This seems obvious enough. What would you be doing on stage if you weren’t engaged enough to give a performance? This topic has profound implications.
I remember when I was going to the Manhattan School of Music and I attended many concerts at Lincoln Center and Carnegie Hall. I would hear many emerging pianists and while most played brilliantly, sometimes I would find my mind wandering during some performances. I began to wonder if there was something wrong with me until I noticed that often times, there would be a memory slip by the artist just at the point that I would lose my attention. I began to understand what the real problem was.
The performer would become disengaged from their performance and it would cause them to have a momentary memory lapse. Beyond their mistake, the audience would become less involved in their performance and their brief slip indicated a loss of concentration. I began to understand the importance of staying engaged in your performance and staying focused.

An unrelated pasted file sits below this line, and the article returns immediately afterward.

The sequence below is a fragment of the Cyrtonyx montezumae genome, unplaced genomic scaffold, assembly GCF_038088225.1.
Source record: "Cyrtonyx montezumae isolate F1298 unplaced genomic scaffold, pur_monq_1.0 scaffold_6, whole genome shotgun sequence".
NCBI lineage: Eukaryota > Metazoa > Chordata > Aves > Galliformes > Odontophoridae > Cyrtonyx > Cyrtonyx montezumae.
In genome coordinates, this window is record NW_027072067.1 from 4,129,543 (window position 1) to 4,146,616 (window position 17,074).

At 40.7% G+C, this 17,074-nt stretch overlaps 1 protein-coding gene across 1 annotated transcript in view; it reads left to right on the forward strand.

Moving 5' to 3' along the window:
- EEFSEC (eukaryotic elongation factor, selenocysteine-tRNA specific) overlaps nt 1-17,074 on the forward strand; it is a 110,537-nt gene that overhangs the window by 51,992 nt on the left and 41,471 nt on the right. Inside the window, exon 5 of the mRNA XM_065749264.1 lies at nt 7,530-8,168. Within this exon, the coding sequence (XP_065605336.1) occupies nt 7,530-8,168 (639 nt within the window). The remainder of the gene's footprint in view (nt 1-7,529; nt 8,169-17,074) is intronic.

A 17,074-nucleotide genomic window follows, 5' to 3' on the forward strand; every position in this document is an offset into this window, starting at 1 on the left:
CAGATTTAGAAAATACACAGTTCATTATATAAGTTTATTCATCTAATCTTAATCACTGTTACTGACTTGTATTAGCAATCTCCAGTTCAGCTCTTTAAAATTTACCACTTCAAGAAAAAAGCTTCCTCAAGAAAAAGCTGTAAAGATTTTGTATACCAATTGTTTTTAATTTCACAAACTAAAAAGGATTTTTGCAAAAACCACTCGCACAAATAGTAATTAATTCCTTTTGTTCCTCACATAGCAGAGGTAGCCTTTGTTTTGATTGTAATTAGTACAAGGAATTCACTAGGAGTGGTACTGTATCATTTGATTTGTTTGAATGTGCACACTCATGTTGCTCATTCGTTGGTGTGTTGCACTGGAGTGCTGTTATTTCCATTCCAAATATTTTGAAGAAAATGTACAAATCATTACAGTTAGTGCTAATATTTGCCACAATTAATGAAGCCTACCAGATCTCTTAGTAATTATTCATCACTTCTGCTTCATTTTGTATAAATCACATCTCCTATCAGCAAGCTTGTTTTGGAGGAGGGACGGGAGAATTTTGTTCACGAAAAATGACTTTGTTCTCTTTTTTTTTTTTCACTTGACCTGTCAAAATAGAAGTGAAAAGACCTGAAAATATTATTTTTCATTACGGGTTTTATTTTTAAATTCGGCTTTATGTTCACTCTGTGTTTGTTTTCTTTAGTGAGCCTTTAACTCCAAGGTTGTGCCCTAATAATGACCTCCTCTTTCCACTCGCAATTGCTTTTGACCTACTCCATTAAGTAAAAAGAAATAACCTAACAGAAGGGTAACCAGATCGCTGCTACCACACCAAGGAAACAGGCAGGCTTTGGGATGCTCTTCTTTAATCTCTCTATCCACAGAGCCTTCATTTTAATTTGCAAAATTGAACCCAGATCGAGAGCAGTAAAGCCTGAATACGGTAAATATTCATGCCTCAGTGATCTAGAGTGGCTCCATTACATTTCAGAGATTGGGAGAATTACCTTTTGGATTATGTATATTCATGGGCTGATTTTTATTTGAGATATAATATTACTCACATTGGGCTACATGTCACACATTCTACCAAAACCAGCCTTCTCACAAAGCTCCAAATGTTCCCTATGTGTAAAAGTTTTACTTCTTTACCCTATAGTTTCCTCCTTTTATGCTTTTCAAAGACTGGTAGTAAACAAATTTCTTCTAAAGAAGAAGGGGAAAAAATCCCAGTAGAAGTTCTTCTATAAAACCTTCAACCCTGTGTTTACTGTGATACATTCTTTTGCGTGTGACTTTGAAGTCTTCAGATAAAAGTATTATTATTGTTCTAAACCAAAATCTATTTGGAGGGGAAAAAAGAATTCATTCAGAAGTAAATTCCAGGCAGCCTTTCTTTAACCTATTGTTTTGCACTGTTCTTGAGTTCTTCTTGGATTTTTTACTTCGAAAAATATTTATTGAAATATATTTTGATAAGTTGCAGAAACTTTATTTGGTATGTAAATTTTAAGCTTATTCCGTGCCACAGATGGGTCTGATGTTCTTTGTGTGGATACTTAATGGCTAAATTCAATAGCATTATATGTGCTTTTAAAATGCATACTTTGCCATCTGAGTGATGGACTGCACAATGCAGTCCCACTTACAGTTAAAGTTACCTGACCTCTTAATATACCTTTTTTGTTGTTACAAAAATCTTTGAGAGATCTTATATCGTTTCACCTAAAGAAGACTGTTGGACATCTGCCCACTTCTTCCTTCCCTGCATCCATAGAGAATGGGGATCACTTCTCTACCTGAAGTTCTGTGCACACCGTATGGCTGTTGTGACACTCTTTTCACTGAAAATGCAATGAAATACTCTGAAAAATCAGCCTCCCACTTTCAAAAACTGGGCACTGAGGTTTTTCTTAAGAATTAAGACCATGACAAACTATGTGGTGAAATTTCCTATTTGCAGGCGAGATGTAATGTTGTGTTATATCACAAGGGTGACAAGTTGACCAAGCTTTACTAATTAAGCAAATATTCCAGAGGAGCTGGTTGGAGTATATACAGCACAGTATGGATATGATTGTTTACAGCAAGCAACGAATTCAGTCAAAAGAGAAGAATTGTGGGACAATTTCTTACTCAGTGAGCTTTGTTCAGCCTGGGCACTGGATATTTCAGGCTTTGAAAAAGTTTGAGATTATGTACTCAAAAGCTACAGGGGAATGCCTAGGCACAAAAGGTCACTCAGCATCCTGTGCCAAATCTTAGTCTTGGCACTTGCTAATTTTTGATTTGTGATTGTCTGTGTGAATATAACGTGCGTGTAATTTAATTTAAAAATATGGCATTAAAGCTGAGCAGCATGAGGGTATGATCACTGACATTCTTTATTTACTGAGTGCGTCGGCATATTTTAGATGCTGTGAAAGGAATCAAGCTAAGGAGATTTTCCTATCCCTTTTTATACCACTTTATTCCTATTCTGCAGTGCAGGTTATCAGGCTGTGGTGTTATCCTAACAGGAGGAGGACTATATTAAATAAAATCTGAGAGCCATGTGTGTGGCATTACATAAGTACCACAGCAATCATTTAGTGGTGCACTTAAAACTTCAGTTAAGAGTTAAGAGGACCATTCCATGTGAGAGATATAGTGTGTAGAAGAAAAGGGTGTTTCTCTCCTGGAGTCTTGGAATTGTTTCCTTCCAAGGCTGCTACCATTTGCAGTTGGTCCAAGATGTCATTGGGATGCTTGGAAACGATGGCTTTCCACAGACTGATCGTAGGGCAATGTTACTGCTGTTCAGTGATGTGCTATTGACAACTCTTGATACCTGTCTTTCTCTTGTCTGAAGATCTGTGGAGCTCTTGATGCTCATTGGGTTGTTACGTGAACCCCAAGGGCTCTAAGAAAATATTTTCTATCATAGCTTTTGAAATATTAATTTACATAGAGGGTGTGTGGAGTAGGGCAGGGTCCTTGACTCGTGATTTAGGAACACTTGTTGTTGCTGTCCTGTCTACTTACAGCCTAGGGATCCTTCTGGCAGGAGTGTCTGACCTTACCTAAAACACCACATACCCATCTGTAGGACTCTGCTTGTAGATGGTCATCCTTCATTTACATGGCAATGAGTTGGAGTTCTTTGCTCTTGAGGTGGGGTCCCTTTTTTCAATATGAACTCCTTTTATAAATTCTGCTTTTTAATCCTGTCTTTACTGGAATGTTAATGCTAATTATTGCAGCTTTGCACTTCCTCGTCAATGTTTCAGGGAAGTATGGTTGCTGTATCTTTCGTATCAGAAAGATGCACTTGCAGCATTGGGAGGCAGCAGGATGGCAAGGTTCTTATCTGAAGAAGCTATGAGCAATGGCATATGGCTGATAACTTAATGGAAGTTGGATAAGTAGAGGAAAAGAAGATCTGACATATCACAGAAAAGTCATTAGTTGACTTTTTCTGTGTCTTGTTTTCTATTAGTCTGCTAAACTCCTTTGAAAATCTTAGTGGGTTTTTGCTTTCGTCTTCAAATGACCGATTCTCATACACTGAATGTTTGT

It might be difficult to find enthusiasm for a piece you have practiced countless hours and played on numerous occasions. Sometimes a piece of music may become stale and your excitement for it has waned. So how do you keep yourself engaged and your audience excited?
When I perform a piece I have played hundreds of times before I try to find a new expression and find something in the music I haven’t discovered before. I bring new life to something so that it isn’t a routine run through but a fresh experience. This is something that gets me excited and raises my energy and focus during a performance. In doing this I am bringing a new level of excitement to my performance and engaging the audience in the process.
Keeping your audience engaged and entertained throughout your performance is something you must master; it’s one of the most important aspects of becoming a great performer and not just a great pianist.
Thanks again for joining me Robert Estrin Robert@LivingPianos.com (949) 244-3729